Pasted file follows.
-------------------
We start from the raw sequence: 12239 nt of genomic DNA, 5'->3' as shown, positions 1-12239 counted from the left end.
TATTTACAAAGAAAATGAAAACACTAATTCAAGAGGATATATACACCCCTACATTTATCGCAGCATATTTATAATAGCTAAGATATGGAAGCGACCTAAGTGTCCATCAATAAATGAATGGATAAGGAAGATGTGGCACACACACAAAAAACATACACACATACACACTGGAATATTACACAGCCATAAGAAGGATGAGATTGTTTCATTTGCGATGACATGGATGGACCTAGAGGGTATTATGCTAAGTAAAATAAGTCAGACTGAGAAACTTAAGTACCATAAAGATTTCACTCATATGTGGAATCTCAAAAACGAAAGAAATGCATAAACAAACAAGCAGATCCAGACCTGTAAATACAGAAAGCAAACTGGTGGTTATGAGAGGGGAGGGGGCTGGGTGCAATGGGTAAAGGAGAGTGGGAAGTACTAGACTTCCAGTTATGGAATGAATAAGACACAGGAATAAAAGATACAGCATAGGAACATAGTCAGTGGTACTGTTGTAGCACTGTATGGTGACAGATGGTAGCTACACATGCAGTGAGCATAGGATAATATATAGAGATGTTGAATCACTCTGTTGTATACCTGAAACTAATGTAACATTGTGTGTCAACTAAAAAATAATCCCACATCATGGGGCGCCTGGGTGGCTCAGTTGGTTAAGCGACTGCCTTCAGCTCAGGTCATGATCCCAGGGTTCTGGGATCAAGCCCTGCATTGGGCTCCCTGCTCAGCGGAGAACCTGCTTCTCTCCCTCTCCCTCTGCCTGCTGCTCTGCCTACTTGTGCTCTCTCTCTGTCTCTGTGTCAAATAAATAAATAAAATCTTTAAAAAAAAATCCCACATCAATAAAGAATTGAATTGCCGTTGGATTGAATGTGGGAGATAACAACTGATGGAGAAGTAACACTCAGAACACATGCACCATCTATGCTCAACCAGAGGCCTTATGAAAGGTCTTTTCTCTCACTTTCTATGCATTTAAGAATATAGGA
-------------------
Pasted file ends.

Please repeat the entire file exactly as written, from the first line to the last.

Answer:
We start from the raw sequence: 12239 nt of genomic DNA, 5'->3' as shown, positions 1-12239 counted from the left end.
TATTTACAAAGAAAATGAAAACACTAATTCAAGAGGATATATACACCCCTACATTTATCGCAGCATATTTATAATAGCTAAGATATGGAAGCGACCTAAGTGTCCATCAATAAATGAATGGATAAGGAAGATGTGGCACACACACAAAAAACATACACACATACACACTGGAATATTACACAGCCATAAGAAGGATGAGATTGTTTCATTTGCGATGACATGGATGGACCTAGAGGGTATTATGCTAAGTAAAATAAGTCAGACTGAGAAACTTAAGTACCATAAAGATTTCACTCATATGTGGAATCTCAAAAACGAAAGAAATGCATAAACAAACAAGCAGATCCAGACCTGTAAATACAGAAAGCAAACTGGTGGTTATGAGAGGGGAGGGGGCTGGGTGCAATGGGTAAAGGAGAGTGGGAAGTACTAGACTTCCAGTTATGGAATGAATAAGACACAGGAATAAAAGATACAGCATAGGAACATAGTCAGTGGTACTGTTGTAGCACTGTATGGTGACAGATGGTAGCTACACATGCAGTGAGCATAGGATAATATATAGAGATGTTGAATCACTCTGTTGTATACCTGAAACTAATGTAACATTGTGTGTCAACTAAAAAATAATCCCACATCATGGGGCGCCTGGGTGGCTCAGTTGGTTAAGCGACTGCCTTCAGCTCAGGTCATGATCCCAGGGTTCTGGGATCAAGCCCTGCATTGGGCTCCCTGCTCAGCGGAGAACCTGCTTCTCTCCCTCTCCCTCTGCCTGCTGCTCTGCCTACTTGTGCTCTCTCTCTGTCTCTGTGTCAAATAAATAAATAAAATCTTTAAAAAAAAATCCCACATCAATAAAGAATTGAATTGCCGTTGGATTGAATGTGGGAGATAACAACTGATGGAGAAGTAACACTCAGAACACATGCACCATCTATGCTCAACCAGAGGCCTTATGAAAGGTCTTTTCTCTCACTTTCTATGCATTTAAGAATATAGGA